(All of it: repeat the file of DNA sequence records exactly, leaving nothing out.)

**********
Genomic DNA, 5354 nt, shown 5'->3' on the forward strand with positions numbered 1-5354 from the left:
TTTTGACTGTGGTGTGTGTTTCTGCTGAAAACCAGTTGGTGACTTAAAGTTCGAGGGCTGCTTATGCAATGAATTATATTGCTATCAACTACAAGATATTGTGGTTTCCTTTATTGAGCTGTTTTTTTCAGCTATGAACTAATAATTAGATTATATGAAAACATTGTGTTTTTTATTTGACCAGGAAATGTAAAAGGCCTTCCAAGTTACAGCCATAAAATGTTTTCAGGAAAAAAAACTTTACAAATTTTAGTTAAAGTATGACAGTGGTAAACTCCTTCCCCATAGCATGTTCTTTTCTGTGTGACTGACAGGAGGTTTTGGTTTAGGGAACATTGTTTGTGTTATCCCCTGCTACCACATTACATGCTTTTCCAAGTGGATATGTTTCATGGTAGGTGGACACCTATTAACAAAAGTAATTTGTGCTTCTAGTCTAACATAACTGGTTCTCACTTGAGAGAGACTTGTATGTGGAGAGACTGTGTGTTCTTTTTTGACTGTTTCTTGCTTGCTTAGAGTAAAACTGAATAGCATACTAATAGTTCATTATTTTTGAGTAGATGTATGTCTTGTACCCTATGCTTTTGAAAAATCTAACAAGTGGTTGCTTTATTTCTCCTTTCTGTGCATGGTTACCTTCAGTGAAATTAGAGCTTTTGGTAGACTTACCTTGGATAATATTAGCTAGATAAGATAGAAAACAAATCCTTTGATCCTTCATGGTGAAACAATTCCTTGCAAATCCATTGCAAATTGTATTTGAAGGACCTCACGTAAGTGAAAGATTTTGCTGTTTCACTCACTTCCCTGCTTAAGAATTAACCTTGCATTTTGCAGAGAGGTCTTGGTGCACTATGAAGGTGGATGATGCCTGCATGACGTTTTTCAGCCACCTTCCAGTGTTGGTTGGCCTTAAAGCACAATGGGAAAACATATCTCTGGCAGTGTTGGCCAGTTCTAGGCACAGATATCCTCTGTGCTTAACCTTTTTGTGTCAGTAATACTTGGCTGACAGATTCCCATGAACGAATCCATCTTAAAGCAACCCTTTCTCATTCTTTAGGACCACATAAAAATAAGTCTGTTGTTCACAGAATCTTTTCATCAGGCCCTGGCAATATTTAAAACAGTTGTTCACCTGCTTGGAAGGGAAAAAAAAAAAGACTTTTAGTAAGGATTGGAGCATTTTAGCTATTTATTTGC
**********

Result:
Genomic DNA, 5354 nt, shown 5'->3' on the forward strand with positions numbered 1-5354 from the left:
TTTTGACTGTGGTGTGTGTTTCTGCTGAAAACCAGTTGGTGACTTAAAGTTCGAGGGCTGCTTATGCAATGAATTATATTGCTATCAACTACAAGATATTGTGGTTTCCTTTATTGAGCTGTTTTTTTCAGCTATGAACTAATAATTAGATTATATGAAAACATTGTGTTTTTTATTTGACCAGGAAATGTAAAAGGCCTTCCAAGTTACAGCCATAAAATGTTTTCAGGAAAAAAAACTTTACAAATTTTAGTTAAAGTATGACAGTGGTAAACTCCTTCCCCATAGCATGTTCTTTTCTGTGTGACTGACAGGAGGTTTTGGTTTAGGGAACATTGTTTGTGTTATCCCCTGCTACCACATTACATGCTTTTCCAAGTGGATATGTTTCATGGTAGGTGGACACCTATTAACAAAAGTAATTTGTGCTTCTAGTCTAACATAACTGGTTCTCACTTGAGAGAGACTTGTATGTGGAGAGACTGTGTGTTCTTTTTTGACTGTTTCTTGCTTGCTTAGAGTAAAACTGAATAGCATACTAATAGTTCATTATTTTTGAGTAGATGTATGTCTTGTACCCTATGCTTTTGAAAAATCTAACAAGTGGTTGCTTTATTTCTCCTTTCTGTGCATGGTTACCTTCAGTGAAATTAGAGCTTTTGGTAGACTTACCTTGGATAATATTAGCTAGATAAGATAGAAAACAAATCCTTTGATCCTTCATGGTGAAACAATTCCTTGCAAATCCATTGCAAATTGTATTTGAAGGACCTCACGTAAGTGAAAGATTTTGCTGTTTCACTCACTTCCCTGCTTAAGAATTAACCTTGCATTTTGCAGAGAGGTCTTGGTGCACTATGAAGGTGGATGATGCCTGCATGACGTTTTTCAGCCACCTTCCAGTGTTGGTTGGCCTTAAAGCACAATGGGAAAACATATCTCTGGCAGTGTTGGCCAGTTCTAGGCACAGATATCCTCTGTGCTTAACCTTTTTGTGTCAGTAATACTTGGCTGACAGATTCCCATGAACGAATCCATCTTAAAGCAACCCTTTCTCATTCTTTAGGACCACATAAAAATAAGTCTGTTGTTCACAGAATCTTTTCATCAGGCCCTGGCAATATTTAAAACAGTTGTTCACCTGCTTGGAAGGGAAAAAAAAAAAGACTTTTAGTAAGGATTGGAGCATTTTAGCTATTTATTTGC